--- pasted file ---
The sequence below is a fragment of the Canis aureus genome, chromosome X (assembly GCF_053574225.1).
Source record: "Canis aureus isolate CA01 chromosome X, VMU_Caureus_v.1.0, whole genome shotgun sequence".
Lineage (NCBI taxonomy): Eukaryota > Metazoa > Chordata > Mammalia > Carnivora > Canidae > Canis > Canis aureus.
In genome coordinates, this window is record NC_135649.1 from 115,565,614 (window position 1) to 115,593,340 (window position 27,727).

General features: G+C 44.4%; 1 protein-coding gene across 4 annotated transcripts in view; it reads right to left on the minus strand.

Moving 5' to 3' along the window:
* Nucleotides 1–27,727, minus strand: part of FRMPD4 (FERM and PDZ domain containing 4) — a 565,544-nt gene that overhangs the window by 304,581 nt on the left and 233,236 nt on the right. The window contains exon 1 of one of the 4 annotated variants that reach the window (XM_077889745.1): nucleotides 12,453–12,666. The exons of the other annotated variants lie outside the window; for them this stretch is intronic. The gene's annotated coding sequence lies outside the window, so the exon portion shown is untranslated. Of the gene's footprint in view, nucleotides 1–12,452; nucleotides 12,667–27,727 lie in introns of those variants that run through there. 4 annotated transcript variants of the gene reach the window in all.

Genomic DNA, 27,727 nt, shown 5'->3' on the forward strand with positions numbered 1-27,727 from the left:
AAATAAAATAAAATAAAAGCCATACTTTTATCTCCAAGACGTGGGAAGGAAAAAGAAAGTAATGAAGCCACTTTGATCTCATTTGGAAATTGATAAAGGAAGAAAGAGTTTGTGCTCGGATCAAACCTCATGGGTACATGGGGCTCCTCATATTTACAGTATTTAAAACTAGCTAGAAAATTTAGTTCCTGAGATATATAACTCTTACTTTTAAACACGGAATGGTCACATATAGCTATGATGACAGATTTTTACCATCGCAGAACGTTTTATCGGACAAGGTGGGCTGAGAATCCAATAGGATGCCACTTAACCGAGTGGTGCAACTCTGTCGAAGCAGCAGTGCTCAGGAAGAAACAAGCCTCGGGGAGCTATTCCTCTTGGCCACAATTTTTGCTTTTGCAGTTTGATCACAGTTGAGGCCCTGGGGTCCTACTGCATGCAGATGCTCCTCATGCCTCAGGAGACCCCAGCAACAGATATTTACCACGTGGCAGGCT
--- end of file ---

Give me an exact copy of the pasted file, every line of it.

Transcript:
The sequence below is a fragment of the Canis aureus genome, chromosome X (assembly GCF_053574225.1).
Source record: "Canis aureus isolate CA01 chromosome X, VMU_Caureus_v.1.0, whole genome shotgun sequence".
Lineage (NCBI taxonomy): Eukaryota > Metazoa > Chordata > Mammalia > Carnivora > Canidae > Canis > Canis aureus.
In genome coordinates, this window is record NC_135649.1 from 115,565,614 (window position 1) to 115,593,340 (window position 27,727).

General features: G+C 44.4%; 1 protein-coding gene across 4 annotated transcripts in view; it reads right to left on the minus strand.

Moving 5' to 3' along the window:
* Nucleotides 1–27,727, minus strand: part of FRMPD4 (FERM and PDZ domain containing 4) — a 565,544-nt gene that overhangs the window by 304,581 nt on the left and 233,236 nt on the right. The window contains exon 1 of one of the 4 annotated variants that reach the window (XM_077889745.1): nucleotides 12,453–12,666. The exons of the other annotated variants lie outside the window; for them this stretch is intronic. The gene's annotated coding sequence lies outside the window, so the exon portion shown is untranslated. Of the gene's footprint in view, nucleotides 1–12,452; nucleotides 12,667–27,727 lie in introns of those variants that run through there. 4 annotated transcript variants of the gene reach the window in all.

Genomic DNA, 27,727 nt, shown 5'->3' on the forward strand with positions numbered 1-27,727 from the left:
AAATAAAATAAAATAAAAGCCATACTTTTATCTCCAAGACGTGGGAAGGAAAAAGAAAGTAATGAAGCCACTTTGATCTCATTTGGAAATTGATAAAGGAAGAAAGAGTTTGTGCTCGGATCAAACCTCATGGGTACATGGGGCTCCTCATATTTACAGTATTTAAAACTAGCTAGAAAATTTAGTTCCTGAGATATATAACTCTTACTTTTAAACACGGAATGGTCACATATAGCTATGATGACAGATTTTTACCATCGCAGAACGTTTTATCGGACAAGGTGGGCTGAGAATCCAATAGGATGCCACTTAACCGAGTGGTGCAACTCTGTCGAAGCAGCAGTGCTCAGGAAGAAACAAGCCTCGGGGAGCTATTCCTCTTGGCCACAATTTTTGCTTTTGCAGTTTGATCACAGTTGAGGCCCTGGGGTCCTACTGCATGCAGATGCTCCTCATGCCTCAGGAGACCCCAGCAACAGATATTTACCACGTGGCAGGCT